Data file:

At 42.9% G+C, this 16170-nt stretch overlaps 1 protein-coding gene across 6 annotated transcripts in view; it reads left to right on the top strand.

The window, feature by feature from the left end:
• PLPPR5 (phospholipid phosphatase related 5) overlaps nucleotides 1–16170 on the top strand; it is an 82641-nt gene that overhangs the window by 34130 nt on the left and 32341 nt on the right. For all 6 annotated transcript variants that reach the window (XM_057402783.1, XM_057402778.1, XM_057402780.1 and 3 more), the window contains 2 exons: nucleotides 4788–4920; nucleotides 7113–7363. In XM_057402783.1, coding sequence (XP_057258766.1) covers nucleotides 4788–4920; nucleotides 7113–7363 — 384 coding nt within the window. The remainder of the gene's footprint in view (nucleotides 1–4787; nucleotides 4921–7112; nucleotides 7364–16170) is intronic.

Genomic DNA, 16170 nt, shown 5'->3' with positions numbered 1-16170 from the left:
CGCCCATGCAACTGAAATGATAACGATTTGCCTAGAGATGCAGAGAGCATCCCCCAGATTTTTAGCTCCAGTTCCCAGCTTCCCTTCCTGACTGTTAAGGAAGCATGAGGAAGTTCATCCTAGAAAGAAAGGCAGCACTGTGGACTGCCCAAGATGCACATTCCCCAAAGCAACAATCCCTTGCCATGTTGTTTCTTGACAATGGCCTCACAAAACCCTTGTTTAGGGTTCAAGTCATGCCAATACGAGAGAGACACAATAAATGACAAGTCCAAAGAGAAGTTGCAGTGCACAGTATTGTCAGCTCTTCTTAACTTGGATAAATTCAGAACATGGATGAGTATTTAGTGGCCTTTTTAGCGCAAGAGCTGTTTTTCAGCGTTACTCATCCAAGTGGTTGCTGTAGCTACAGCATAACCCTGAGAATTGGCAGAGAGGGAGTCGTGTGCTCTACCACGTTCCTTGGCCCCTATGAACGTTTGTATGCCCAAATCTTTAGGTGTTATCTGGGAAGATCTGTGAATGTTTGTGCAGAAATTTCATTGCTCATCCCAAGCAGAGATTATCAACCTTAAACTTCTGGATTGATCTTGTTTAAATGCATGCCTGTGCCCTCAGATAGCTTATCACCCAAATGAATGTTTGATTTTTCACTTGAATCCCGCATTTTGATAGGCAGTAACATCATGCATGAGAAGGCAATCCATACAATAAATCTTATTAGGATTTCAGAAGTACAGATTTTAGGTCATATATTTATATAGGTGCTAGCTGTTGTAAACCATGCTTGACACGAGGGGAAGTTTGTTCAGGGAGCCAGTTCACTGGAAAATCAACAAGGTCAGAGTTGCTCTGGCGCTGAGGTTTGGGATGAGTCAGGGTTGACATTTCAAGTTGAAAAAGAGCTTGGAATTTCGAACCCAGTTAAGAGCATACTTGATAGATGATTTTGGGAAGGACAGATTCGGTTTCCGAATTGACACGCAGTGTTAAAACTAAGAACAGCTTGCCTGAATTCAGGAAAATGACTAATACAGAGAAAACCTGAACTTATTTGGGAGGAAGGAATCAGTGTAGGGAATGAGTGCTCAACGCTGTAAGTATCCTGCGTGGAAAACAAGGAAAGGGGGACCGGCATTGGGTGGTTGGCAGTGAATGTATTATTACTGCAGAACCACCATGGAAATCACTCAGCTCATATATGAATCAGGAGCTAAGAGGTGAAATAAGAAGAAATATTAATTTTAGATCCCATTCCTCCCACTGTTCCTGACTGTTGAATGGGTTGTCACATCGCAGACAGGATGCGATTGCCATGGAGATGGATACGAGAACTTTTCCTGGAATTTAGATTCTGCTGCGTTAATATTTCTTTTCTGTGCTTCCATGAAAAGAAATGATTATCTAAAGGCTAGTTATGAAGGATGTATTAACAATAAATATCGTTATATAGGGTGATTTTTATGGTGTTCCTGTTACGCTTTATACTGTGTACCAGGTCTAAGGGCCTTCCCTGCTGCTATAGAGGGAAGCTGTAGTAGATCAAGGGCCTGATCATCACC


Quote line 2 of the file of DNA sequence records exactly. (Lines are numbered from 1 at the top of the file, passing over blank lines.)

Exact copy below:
The window, feature by feature from the left end: